Water and Energy Conservation Myths Just Got Busted in This New AMA Event
Conservation of water and energy is undoubtedly a good thing, but there are misconceptions out there making consumers confuse what’s true from what’s not. That being said, Dwight Frye hosts an AMA event to debunk some of these myths for the awareness of everyone. Here are some of his responses:
QUESTION: Is there an online course someone can take in order to be an expert in water and energy efficiency like you?
I know of some colleges that have courses you can take to get a degree, but expertise comes from experience.
QUESTION: What is the best long-term approach for conserving water and energy?
Replace plumbing fixtures and appliances with WaterSense and Energy Star labeled products. The only exception is: do not pay extra for Energy Star dishwashers - they do not save water or energy. Trying to change habits is slow and usually not sustained. Changing appliances and fixtures is the best way to save for the long term.
QUESTION: Is it true that if I use lighter shades of paint indoors, I will decrease my energy consumption?
That is somewhat true. The lighter shades reflect more light, so you will not have to turn on as many lights in the evening to read, knit, braid hair, shave legs, dance the hokey-pokey or complete the NYT crossword puzzle.
QUESTION: How does a dripping faucet not cost you extra on your water bill when water is being wasted?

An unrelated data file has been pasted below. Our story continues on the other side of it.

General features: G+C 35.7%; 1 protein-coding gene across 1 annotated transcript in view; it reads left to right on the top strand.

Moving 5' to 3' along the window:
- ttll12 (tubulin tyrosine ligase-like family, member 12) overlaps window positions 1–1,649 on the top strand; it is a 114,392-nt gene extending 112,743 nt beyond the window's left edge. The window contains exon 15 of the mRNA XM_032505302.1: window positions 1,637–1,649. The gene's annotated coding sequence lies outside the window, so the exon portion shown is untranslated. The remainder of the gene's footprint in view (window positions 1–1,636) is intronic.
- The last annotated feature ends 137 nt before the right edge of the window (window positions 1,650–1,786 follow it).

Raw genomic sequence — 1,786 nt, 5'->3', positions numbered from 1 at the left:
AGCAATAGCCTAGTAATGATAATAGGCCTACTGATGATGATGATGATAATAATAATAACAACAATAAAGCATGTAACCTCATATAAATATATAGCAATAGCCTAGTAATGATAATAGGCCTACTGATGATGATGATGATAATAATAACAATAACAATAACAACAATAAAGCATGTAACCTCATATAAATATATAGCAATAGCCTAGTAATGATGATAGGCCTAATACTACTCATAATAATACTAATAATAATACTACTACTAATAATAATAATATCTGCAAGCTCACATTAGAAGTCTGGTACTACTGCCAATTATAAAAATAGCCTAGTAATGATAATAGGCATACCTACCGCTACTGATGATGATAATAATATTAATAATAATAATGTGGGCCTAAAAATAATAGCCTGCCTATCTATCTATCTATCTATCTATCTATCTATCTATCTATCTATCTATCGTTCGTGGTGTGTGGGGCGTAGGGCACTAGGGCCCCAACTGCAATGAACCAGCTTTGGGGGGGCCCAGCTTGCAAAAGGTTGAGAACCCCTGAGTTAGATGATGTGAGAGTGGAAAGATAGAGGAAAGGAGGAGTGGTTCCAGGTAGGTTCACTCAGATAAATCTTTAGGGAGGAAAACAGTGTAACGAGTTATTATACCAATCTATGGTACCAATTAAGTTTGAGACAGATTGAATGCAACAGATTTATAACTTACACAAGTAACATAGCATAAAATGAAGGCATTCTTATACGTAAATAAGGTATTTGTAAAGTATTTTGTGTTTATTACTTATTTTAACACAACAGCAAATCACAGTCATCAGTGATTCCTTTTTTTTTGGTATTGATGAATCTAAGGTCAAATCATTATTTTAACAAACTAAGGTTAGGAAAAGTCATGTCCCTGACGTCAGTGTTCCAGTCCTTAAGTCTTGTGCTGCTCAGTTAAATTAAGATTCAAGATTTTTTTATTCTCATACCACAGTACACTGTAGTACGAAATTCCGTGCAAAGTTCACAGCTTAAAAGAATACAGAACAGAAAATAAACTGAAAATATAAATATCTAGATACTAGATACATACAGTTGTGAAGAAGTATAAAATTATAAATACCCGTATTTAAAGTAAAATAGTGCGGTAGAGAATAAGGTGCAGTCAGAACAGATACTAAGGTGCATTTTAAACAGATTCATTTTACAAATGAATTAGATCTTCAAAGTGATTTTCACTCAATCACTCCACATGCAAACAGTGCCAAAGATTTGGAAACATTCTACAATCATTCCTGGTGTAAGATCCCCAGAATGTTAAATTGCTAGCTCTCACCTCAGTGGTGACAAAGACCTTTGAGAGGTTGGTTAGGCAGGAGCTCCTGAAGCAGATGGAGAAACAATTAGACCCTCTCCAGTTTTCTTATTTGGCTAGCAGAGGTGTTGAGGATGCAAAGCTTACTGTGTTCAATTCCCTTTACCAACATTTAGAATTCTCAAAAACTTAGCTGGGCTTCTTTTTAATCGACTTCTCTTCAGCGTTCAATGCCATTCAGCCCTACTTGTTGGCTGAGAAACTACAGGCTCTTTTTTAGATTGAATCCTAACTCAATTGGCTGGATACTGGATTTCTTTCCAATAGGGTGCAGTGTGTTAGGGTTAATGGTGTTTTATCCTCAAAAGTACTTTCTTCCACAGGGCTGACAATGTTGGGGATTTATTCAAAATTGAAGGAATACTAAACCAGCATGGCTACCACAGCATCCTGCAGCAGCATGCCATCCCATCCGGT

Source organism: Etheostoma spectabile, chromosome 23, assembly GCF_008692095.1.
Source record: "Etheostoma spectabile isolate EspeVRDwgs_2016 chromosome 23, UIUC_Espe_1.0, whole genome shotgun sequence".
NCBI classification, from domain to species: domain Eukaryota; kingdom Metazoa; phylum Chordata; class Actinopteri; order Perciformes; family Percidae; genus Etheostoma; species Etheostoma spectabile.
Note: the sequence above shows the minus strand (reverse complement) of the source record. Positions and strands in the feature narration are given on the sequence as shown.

The drips do not create enough flow to turn the meter. The typical residential water meter (5/8" pipe size) does not detect flows less than one pint per minute. Keep in mind that a home could have multiple leaks that combine to a flow greater than 1 pint per minute. The larger the meter, the lower the sensitivity to low flows. A meter sized at 2" seldom detects flows less than 2 quart per minute. (Meters are sized according to the pipe size connection). Also, most water meters tend to lose sensitivity as they age. I strongly urge you to fix all leaks because water is a very precious resource - do the right thing even if there is no financial reward,
QUESTION: What are some of the best ways to conserve water in order to decrease my water bill?
If you water your lawn, stop watering your lawn. Change to a 1.28 gallon per flush toilet. Replace your clothes washer to a model with a Water Factor Rating of 5 or lower. Change your showerhead to a 2.0 (or less) gallons per minute model. Turn the shower water off while lathering and shampooing, then turn it back on to rinse. Use a dye test to check for leaks in your toilets. Depending on what you have and do currently, these steps can cut your water consumpotion in half.
For more about water and energy conservation, do visit Dwight’s complete AMA event here.
Want to break some false information? You can when you create your very own AMA event! It’s easy and it’s free—simply click on the link priovided here.